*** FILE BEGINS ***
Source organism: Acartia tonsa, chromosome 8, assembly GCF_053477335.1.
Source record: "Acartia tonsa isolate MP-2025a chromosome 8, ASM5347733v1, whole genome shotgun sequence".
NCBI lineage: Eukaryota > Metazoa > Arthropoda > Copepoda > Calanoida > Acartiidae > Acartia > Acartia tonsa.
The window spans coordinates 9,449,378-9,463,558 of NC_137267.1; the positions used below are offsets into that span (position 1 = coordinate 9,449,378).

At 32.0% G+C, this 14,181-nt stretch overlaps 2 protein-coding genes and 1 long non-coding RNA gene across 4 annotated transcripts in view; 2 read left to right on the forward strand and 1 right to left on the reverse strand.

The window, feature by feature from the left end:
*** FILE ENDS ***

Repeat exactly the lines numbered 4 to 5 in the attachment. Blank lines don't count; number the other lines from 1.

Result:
The window spans coordinates 9,449,378-9,463,558 of NC_137267.1; the positions used below are offsets into that span (position 1 = coordinate 9,449,378).

At 32.0% G+C, this 14,181-nt stretch overlaps 2 protein-coding genes and 1 long non-coding RNA gene across 4 annotated transcripts in view; 2 read left to right on the forward strand and 1 right to left on the reverse strand.